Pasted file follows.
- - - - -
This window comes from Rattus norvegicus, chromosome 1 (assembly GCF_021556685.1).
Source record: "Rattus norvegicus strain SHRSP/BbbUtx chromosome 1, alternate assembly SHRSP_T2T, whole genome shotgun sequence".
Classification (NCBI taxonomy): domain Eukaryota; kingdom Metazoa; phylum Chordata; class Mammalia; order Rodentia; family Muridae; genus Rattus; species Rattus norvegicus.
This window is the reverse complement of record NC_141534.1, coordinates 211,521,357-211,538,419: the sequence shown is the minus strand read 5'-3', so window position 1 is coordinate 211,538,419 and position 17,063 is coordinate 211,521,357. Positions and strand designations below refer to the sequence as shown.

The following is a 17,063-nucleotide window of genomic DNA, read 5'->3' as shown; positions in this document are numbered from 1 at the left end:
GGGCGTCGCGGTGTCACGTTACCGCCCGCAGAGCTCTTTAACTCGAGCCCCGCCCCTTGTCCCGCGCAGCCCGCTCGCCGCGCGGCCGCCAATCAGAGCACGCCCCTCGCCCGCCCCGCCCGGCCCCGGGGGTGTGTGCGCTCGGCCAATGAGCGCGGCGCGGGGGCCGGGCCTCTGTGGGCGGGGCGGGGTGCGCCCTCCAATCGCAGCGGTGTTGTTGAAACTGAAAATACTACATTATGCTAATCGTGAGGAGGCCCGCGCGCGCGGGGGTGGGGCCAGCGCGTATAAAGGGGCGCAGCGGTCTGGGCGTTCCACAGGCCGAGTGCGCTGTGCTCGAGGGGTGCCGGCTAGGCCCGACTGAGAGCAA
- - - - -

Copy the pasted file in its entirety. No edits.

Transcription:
This window comes from Rattus norvegicus, chromosome 1 (assembly GCF_021556685.1).
Source record: "Rattus norvegicus strain SHRSP/BbbUtx chromosome 1, alternate assembly SHRSP_T2T, whole genome shotgun sequence".
Classification (NCBI taxonomy): domain Eukaryota; kingdom Metazoa; phylum Chordata; class Mammalia; order Rodentia; family Muridae; genus Rattus; species Rattus norvegicus.
This window is the reverse complement of record NC_141534.1, coordinates 211,521,357-211,538,419: the sequence shown is the minus strand read 5'-3', so window position 1 is coordinate 211,538,419 and position 17,063 is coordinate 211,521,357. Positions and strand designations below refer to the sequence as shown.

The following is a 17,063-nucleotide window of genomic DNA, read 5'->3' as shown; positions in this document are numbered from 1 at the left end:
GGGCGTCGCGGTGTCACGTTACCGCCCGCAGAGCTCTTTAACTCGAGCCCCGCCCCTTGTCCCGCGCAGCCCGCTCGCCGCGCGGCCGCCAATCAGAGCACGCCCCTCGCCCGCCCCGCCCGGCCCCGGGGGTGTGTGCGCTCGGCCAATGAGCGCGGCGCGGGGGCCGGGCCTCTGTGGGCGGGGCGGGGTGCGCCCTCCAATCGCAGCGGTGTTGTTGAAACTGAAAATACTACATTATGCTAATCGTGAGGAGGCCCGCGCGCGCGGGGGTGGGGCCAGCGCGTATAAAGGGGCGCAGCGGTCTGGGCGTTCCACAGGCCGAGTGCGCTGTGCTCGAGGGGTGCCGGCTAGGCCCGACTGAGAGCAA